by Megan Zhang
Regula Neuenschwander is a visiting scholar and post-doctoral research associate at the Neuroscience and Education Lab. Her research focuses on the development of self-regulatory processes and children’s successful adaptation to preschool and early school contexts. Read on for more about what she’s working on at NEL.
What has your research taught you in terms of how children’s self-regulation develops?
In my work I have focused mainly on early childhood. During this period, children’s self-regulatory abilities appear to develop very fast, which makes this period especially interesting to study. In our two-year longitudinal study looking at 5- to 9-year-olds’ executive function development, we found impressive changes in all three components of executive function. We looked closely at children’s ability to inhibit a predominant response, to remember crucial information while working with it, and to flexibly direct and control attention. We found that children were increasingly able to perform tasks measuring these higher order cognitive processes faster and also more accurately.
I have been also interested in the role that children’s environment plays in shaping their self-regulation. During my graduate studies in Switzerland I was involved in two interventions for 5- and 6-year-olds aiming to improve executive function. In one study we trained children individually on a series of games aiming to foster executive functions and in the other study we played all sorts of different games with small groups of children. Furthermore, we tested the efficacy of a specific school context in promoting school readiness in general and executive function in particular. Our findings indicate that children’s self-regulatory skills are – at least to a certain extent – influenced by children’s environment and the experience they have navigating within them.
More recently, I also became interested in the development of children’s delay of gratification. I look at children’s behavior during a delay of gratification task to better understand how effortful and motivational processes interact with each other to promote goal-directed and adaptive behavior.
What factors contribute to children’s successful adaptation to preschool?
On the basis of robust research findings showing that “cool” executive functions are a powerful predictor for young children’s adaption to school, I explored the possibility that temperamentally based aspects of self-regulation in association with cool executive function may additionally contribute to children’s adaptation to school. Indeed, we found differential patterns of these two aspects of self-regulation when predicting children’s adaptation to school in terms of learning-related behavior in classrooms, school grades, and performance in standardized achievement tests. Our findings suggest that it is important to consider different aspects of self-regulation for a broader understanding of how children make the transition to school and adapt to classrooms.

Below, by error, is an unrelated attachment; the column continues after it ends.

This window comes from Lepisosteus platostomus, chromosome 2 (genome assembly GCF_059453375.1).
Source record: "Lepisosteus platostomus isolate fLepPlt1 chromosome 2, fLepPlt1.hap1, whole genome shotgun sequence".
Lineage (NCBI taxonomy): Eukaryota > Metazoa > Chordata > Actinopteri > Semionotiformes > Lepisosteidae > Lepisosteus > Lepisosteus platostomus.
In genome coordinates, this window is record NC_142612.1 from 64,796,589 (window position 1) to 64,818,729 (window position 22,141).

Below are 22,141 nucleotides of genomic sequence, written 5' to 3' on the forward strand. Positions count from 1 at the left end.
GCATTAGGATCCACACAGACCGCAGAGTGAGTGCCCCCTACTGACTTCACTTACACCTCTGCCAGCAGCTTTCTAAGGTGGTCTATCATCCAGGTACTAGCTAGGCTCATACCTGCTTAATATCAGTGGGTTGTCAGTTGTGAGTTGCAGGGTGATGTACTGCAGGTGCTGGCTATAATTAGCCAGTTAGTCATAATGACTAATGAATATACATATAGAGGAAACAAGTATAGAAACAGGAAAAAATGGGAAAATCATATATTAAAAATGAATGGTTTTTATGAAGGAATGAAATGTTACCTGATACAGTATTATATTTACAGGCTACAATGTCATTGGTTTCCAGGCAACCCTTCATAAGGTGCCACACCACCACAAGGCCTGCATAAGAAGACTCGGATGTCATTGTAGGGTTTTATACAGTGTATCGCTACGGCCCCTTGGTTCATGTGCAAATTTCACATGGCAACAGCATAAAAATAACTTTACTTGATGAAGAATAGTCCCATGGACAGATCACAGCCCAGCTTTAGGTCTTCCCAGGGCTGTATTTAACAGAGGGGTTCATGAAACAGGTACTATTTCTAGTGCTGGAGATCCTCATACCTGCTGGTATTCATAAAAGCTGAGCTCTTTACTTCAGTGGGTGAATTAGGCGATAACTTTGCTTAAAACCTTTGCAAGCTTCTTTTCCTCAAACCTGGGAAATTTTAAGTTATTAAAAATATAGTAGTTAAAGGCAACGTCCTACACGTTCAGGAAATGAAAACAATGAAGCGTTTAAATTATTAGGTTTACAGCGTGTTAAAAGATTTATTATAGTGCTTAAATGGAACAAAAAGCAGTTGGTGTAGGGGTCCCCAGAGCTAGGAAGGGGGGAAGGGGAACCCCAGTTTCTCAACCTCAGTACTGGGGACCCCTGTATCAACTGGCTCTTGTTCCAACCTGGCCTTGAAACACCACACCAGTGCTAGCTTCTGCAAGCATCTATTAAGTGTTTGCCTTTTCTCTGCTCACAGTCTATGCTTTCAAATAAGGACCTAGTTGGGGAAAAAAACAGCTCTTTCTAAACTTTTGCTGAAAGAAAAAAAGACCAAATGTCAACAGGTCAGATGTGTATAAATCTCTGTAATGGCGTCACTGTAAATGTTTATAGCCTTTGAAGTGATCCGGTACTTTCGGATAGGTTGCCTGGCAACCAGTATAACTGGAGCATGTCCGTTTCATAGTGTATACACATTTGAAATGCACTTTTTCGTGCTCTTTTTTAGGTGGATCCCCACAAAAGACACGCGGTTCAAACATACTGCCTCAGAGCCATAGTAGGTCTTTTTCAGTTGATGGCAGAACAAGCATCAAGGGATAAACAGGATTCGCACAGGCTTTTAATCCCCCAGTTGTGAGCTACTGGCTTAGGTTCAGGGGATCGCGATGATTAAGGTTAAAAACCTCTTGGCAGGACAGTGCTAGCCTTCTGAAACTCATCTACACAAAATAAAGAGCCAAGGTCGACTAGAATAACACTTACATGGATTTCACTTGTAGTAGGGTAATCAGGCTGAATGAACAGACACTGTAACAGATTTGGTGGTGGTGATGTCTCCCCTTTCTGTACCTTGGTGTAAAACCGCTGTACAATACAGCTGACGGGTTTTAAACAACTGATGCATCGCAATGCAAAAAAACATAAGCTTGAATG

In another study, conceptualizing children’s emerging personality as stable inter-individual differences in self-regulation, I was interested if certain Big Five personality factors predict academic performance in addition to the contribution of executive function. Only Extraversion and Openness uniquely contributed to academic performance of first and second graders over and above their executive function. Interestingly, both personality factors had stronger effects on grades than on standardized achievement tests, whereas the opposite was true for executive function.
Can teacher stress influence children’s executive functions?
While only recent studies have related classroom quality to executive function, little is known about how teacher’s social-emotional competence and well-being relates to children’s self-regulation. In their Prosocial Classroom model, Jennings and Greenberg (2009) suggest that teachers’ own social-emotional competence and well-being, which can include stress, may be associated with both child learning outcomes and classroom quality. We hypothesized that teacher stress is negatively related to child executive function and that potential mechanisms of this relation can be found in classroom quality. Furthermore, working with young, low-income children can be particularly stressful as these children are at risk for behavioral and academic difficulties. Thus, we asked the question whether the relation between teacher stress and child executive function is more pronounced in high poverty schools. We found that teacher stress was only marginally related to executive function while controlling for baseline executive function. However, we found that when school poverty level was included into the models, teacher stress and school poverty level were significantly related to child executive function and the interaction was marginally significant. Interestingly, classroom quality did not mediate these effects. These findings provide insight into factors within classrooms that impose stress or that provide opportunities to master stress for young children.
Where do you hope your research will lead you in 5 years?
I hope to be in a place where I can conduct research that helps children to live better lives. I am committed to conducting research that has the potential to provide insights into adaptive developmental trajectories and maybe even into children’s flourishing – which describes a state of optimal human function. I also hope to collaborate in the future with my colleagues at NEL!